A dense and thorough look at advanced scientific concepts.

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Frame-Dependent Analysis of Classical and Modern Physics

VOLUME 1, PART 1 ELECTRODYNAMICS

Calculation-heavy coverage of developments in physics over the 20th century.

Schenker starts his book, the first in what appears to be a series, with an overview of classical mechanics, focusing on transformation formulas and their applications and consequences. He takes a detailed look at the Lorentz transformation equations of rigid bodies (i.e., coordinate transformations) and, in many pages of equations, goes into more detail as he outlines the issues with length contraction and time dilation. For instance, “Now according to Special Relativity,” he says, “the time dilation effect should not be directionally dependent. And if the effect were examined with just respect to the mechanics underlying the design and function of the atomic clocks the values should equal according to the Principle of Relativity.” His attention then turns to Maxwell-Lorentz equations (or systems of equations), which he details at length as well. After this initial overview, Schenker turns his gaze toward areas of electrodynamics, which he investigates with pages upon pages of calculations. In fact, there are limited discussions from this point forward, just equations, and the grasp of mathematics required to follow along is quite formidable. Much of the text can feel like a quick romp through graduate-level physics—a feeling not unrealized by the author. “This work is designed for upper-graduate and graduate students and anyone familiar with Calculus, linear algebra, electrodynamics, and electromagnetism,” he says. That “familiarity” is a bit of an understatement. The work is academic through and through, which might be exactly what some students and passionately curious enthusiasts want. But if you’re hoping for an accommodating primer on classical and modern physics, you’ll need to start somewhere else.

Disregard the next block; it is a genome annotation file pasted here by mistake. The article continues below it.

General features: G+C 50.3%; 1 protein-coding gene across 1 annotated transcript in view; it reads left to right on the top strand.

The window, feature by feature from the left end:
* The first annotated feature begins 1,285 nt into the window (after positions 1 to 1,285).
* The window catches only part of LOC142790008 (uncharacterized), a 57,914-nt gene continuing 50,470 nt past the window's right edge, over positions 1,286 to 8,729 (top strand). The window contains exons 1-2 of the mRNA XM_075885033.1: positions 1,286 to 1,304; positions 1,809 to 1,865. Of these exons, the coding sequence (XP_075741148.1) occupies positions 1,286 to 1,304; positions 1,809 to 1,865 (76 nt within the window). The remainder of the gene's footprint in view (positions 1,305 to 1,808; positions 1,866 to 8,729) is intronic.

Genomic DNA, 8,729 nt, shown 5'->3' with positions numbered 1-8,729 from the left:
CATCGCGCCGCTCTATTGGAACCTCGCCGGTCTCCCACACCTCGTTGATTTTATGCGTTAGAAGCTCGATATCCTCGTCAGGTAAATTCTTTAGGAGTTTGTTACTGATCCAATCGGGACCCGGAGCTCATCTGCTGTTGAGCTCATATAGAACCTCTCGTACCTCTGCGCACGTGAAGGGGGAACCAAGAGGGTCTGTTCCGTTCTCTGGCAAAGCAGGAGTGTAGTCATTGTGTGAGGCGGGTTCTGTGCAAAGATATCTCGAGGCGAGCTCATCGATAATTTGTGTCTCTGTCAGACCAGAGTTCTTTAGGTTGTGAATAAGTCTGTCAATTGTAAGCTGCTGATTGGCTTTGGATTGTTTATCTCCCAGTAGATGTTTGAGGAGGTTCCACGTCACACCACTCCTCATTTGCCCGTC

A dense and thorough look at advanced scientific concepts.

Pub Date: April 26, 2009

ISBN: 978-1419689543

Page Count: 544

Publisher: BookSurge Publishing

Review Posted Online: June 2, 2015

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Stricter than, say, Bergen Evans or W3 ("disinterested" means impartial — period), Strunk is in the last analysis...

THE ELEMENTS OF STYLE

50TH ANNIVERSARY EDITION

Privately published by Strunk of Cornell in 1918 and revised by his student E. B. White in 1959, that "little book" is back again with more White updatings.

Stricter than, say, Bergen Evans or W3 ("disinterested" means impartial — period), Strunk is in the last analysis (whoops — "A bankrupt expression") a unique guide (which means "without like or equal").

Pub Date: May 15, 1972

ISBN: 0205632645

Page Count: 105

Publisher: Macmillan

Review Posted Online: Oct. 28, 2011

Kirkus Reviews Issue: May 1, 1972

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Analyzing his craft, a careful craftsman urges with Thoreauvian conviction that writers should simplify, simplify, simplify.

SEVERAL SHORT SENTENCES ABOUT WRITING

New York Times columnist and editorial board member delivers a slim book for aspiring writers, offering saws and sense, wisdom and waggery, biases and biting sarcasm.

Klinkenborg (Timothy; or, Notes of an Abject Reptile, 2006), who’s taught for decades, endeavors to keep things simple in his prose, and he urges other writers to do the same. (Note: He despises abuses of the word as, as he continually reminds readers.) In the early sections, the author ignores traditional paragraphing so that the text resembles a long free-verse poem. He urges readers to use short, clear sentences and to make sure each one is healthy before moving on; notes that it’s acceptable to start sentences with and and but; sees benefits in diagramming sentences; stresses that all writing is revision; periodically blasts the formulaic writing that many (most?) students learn in school; argues that knowing where you’re headed before you begin might be good for a vacation, but not for a piece of writing; and believes that writers must trust readers more, and trust themselves. Most of Klinkenborg’s advice is neither radical nor especially profound (“Turn to the poets. / Learn from them”), and the text suffers from a corrosive fallacy: that if his strategies work for him they will work for all. The final fifth of the text includes some passages from writers he admires (McPhee, Oates, Cheever) and some of his students’ awkward sentences, which he treats analytically but sometimes with a surprising sarcasm that veers near meanness. He includes examples of students’ dangling modifiers, malapropisms, errors of pronoun agreement, wordiness and other mistakes.

Analyzing his craft, a careful craftsman urges with Thoreauvian conviction that writers should simplify, simplify, simplify.

Pub Date: Aug. 7, 2012

ISBN: 978-0-307-26634-7

Page Count: 224

Publisher: Knopf

Review Posted Online: May 14, 2012

Kirkus Reviews Issue: June 15, 2012

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